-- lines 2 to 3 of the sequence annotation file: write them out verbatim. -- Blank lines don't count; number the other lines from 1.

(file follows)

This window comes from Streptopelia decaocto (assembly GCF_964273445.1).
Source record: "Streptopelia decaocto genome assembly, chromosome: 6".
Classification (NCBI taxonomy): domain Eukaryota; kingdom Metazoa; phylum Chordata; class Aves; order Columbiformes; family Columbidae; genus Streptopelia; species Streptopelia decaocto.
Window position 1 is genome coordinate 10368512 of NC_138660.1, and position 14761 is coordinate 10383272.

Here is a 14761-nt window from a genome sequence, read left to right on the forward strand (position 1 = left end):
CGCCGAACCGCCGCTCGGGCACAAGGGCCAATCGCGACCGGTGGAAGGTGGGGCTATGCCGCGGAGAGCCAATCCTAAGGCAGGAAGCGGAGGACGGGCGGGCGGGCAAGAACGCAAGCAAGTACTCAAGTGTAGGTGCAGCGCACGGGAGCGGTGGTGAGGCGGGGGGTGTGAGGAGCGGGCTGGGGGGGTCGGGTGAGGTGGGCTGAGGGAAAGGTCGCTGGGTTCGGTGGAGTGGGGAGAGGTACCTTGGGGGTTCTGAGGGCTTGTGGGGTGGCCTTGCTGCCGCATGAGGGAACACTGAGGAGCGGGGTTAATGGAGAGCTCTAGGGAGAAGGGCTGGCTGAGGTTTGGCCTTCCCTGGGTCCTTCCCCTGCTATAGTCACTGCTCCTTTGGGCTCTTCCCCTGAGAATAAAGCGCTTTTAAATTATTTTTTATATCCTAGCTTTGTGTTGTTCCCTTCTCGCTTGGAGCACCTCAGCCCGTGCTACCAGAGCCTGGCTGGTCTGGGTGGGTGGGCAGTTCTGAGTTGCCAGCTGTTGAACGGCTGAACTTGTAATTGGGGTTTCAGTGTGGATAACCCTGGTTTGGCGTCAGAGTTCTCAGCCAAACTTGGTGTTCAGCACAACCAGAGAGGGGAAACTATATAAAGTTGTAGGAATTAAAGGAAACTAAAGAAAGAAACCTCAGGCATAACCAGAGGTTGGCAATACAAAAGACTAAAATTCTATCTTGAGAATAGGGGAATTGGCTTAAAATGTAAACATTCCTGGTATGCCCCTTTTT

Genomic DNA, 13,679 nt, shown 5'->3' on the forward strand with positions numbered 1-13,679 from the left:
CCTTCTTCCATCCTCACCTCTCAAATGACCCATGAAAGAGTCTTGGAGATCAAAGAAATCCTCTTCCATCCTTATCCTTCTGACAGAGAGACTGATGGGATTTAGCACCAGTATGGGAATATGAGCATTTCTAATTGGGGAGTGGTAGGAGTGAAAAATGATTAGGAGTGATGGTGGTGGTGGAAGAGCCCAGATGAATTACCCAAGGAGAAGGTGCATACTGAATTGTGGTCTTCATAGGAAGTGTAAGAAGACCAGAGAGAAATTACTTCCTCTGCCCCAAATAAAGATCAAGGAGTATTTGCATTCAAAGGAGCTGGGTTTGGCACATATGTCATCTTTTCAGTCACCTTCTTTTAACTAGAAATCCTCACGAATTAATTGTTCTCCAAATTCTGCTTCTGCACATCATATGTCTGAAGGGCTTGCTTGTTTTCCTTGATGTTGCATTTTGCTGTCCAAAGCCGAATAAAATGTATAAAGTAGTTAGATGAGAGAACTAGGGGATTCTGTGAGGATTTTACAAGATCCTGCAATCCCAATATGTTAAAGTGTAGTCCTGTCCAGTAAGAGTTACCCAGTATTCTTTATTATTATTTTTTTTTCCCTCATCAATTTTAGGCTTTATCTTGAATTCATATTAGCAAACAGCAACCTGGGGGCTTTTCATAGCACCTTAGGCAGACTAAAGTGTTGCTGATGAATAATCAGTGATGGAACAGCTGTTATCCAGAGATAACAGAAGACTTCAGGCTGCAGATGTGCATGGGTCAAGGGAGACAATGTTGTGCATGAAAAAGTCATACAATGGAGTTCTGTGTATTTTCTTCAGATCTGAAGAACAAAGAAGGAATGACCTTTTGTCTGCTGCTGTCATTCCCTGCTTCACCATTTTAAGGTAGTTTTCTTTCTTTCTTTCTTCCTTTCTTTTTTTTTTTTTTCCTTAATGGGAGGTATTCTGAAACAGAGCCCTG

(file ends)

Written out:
Source record: "Streptopelia decaocto genome assembly, chromosome: 6".
Classification (NCBI taxonomy): domain Eukaryota; kingdom Metazoa; phylum Chordata; class Aves; order Columbiformes; family Columbidae; genus Streptopelia; species Streptopelia decaocto.